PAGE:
I can’t understand how I’ve managed to miss such a wonderful series for so long. (Originally written by Heron Cavic, Hamilton Crane took over after his death.) But at long last I’ve discovered it, at book no. 23 in the series, so I’ve got a lot of reading to do to catch up.  I’m not complaining!

The books works perfectly as a standalone story. The long-standing characters and their relationships soon become very plain and so there’s no confusion about what’s going on. Miss Seeton, or Miss Ess as the computer insists on labelling her as, works as an artist for Scotland Yard. She has a sixth sense that appears in her pictures. She can’t see it, but The Oracle, Superintendent Delphick, knows how to translate her drawings and find the clues. He needs Miss Seeton with her sketchpad and umbrella wherever there’s a mystery that needs solving.

Miss Seeton is delightfully polite and apparently harmless, but she’s quite a force to be reckoned with. She’s clever and witty and courageous. In this story, for example, she heads up to Glastonbury Tor on her own, encounters a range of eccentrics but deals admirably with them all, and also goes up in a hot air balloon. Nothing fazes this elderly lady, although I think she’s a tiny bit scared of Martha, her housekeeper!

This is a busy book with three plot lines going on – a kidnap, a murder and a missing drugs stash – and they all weave themselves firmly around our demure heroine. Her drawings provide clues to help in solving them all. All the characters we meet are rounded and fascinating, and with the hippie, late 1970s setting in Glastonbury for much of the book we get to see some alternative interpretations of the local landscape and find out a lot about the Zodiac. All very interesting.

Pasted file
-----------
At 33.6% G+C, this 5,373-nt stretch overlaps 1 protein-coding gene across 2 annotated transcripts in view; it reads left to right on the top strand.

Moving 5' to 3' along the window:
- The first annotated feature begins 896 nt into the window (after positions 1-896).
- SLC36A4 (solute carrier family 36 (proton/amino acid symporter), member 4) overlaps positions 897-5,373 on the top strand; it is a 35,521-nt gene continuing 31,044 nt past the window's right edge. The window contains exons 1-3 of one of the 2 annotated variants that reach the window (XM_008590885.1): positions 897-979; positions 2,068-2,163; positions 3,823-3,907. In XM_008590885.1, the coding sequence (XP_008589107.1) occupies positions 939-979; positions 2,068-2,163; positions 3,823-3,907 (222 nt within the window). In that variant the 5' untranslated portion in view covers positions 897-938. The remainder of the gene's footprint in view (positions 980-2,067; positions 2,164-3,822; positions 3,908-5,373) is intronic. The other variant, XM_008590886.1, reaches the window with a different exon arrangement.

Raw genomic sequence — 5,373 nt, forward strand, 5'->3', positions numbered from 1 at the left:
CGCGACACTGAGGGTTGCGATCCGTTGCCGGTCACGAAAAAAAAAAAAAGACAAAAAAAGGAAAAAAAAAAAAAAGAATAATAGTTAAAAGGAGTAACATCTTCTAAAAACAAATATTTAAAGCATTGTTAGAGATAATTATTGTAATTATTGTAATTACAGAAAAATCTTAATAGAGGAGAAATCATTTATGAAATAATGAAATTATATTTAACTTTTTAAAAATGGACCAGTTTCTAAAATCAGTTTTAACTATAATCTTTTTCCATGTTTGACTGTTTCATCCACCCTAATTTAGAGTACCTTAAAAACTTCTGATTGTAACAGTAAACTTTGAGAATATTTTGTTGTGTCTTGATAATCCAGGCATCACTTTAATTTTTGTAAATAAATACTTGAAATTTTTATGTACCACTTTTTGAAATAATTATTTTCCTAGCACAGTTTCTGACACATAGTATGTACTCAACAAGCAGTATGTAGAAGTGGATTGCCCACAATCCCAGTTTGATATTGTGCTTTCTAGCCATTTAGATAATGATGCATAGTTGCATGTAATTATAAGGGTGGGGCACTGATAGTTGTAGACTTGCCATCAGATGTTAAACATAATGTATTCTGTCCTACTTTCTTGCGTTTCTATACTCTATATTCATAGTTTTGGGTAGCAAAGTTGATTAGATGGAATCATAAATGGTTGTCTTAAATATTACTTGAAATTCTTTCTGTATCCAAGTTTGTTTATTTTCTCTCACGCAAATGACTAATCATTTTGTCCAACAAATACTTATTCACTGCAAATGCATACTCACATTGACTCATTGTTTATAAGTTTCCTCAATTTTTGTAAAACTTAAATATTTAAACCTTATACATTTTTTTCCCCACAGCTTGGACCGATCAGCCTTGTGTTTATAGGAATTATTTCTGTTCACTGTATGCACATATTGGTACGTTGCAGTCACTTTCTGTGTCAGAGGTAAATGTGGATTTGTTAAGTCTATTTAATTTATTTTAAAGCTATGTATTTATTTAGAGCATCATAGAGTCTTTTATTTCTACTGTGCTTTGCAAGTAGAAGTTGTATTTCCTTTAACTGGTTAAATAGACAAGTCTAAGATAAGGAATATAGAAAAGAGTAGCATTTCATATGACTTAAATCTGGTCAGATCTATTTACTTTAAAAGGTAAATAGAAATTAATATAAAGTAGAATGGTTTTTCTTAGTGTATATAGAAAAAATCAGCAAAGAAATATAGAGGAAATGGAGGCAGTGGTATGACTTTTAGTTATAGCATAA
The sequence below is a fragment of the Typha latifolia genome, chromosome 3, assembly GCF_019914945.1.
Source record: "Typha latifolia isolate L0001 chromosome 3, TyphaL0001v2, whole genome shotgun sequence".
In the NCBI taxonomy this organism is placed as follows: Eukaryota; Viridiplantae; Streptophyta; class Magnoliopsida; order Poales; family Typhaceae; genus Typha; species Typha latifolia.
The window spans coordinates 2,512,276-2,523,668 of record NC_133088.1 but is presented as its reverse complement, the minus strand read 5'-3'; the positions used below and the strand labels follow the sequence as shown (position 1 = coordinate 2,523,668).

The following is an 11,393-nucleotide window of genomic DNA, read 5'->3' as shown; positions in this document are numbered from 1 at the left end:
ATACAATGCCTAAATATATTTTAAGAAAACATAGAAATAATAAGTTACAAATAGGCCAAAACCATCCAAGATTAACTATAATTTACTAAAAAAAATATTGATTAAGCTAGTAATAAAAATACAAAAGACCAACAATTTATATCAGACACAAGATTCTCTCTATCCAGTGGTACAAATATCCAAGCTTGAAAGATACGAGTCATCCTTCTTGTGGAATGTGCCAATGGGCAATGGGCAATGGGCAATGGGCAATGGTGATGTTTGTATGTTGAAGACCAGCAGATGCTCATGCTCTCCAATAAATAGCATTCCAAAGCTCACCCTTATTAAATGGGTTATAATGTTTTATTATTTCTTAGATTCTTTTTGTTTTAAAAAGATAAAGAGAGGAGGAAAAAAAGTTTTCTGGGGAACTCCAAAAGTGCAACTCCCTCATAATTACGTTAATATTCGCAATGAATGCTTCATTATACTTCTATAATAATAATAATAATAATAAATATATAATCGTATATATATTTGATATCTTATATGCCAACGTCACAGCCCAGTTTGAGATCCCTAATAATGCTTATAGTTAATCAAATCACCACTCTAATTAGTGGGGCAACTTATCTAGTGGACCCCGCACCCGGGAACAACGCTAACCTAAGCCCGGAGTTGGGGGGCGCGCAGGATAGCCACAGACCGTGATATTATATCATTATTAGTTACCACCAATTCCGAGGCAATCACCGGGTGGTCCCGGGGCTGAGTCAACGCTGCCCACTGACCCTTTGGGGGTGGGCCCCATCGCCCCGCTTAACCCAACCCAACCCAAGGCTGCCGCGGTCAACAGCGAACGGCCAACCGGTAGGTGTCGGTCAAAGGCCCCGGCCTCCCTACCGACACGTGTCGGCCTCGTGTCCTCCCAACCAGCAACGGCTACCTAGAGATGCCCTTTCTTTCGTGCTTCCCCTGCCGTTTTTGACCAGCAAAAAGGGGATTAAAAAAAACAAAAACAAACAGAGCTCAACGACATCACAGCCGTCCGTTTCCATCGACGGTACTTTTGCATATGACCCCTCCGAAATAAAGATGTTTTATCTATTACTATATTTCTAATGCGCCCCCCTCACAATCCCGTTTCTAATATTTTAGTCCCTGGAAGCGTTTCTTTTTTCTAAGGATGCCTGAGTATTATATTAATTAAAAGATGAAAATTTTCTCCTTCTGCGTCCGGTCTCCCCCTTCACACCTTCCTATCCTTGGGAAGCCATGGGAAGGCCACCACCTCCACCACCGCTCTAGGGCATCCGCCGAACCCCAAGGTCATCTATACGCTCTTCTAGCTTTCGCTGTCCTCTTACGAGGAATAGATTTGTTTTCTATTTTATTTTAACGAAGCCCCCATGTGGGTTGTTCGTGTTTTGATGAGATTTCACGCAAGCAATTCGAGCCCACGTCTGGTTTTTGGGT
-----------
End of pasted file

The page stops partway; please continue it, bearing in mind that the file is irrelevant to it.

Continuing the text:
This is a quirky, fun novel. It’s a pleasure to read and has you chuckling every few pages at the wit and the bizarreness of the situations that Miss Seeton continually finds herself in.

The cover is classy and eye-catching (and clue-containing). All in all the book is a total delight.

Charity Ends At Home by Colin Watson is the fifth novel in the Flaxborough mystery series. The book has a smart, intriguing cover that gives a new, modern look to a novel that was first published fifty years ago. It recreates that era for us in a timeless way that doesn’t feel dated. We are conducted back in time very enjoyably.

The stately town of Flaxborough is awash with colourful characters. They’re not quite eccentric but definitely not quite ordinary. And a lot of them aren’t quite as respectable as they try to make out. The place is also awash with charities that don’t take very kindly to each other at all. So when a leading light of one of the charities is found dead, there are plenty of suspects, including her husband whose alibi quickly disintegrates.

DI Purbright leads the investigation, assisted by Sergeant Love. And there are another pair of investigators at work – Montgomery Hive and his friend Lucy Teatime. They interact, as do all the characters, in fascinating and delightful ways.

Comedy simmers below the surface in the form of razor sharp wit and situations that are almost ridiculous but somehow retain their dignity. An example is one magnificent scene where everyone is at cross purposes. The headteacher thinks one of his guest speakers, recruited at the last minute, is someone rather important but he is actually a private detective, although he’s masquerading as a photographer. He himself thinks he’s at a prize-giving rather than a careers evening. Add a few too many double whiskeys and some cheeky students and things don’t go as expected.

The whole book is full of wry observations and tongue-in-cheek humour, but it never collapses into farce or slapstick. This is what keeps the story lively, even though the action moves at a sedate pace and our characters are Britishly self-controlled. It’s thoroughly enjoyable from start to finish.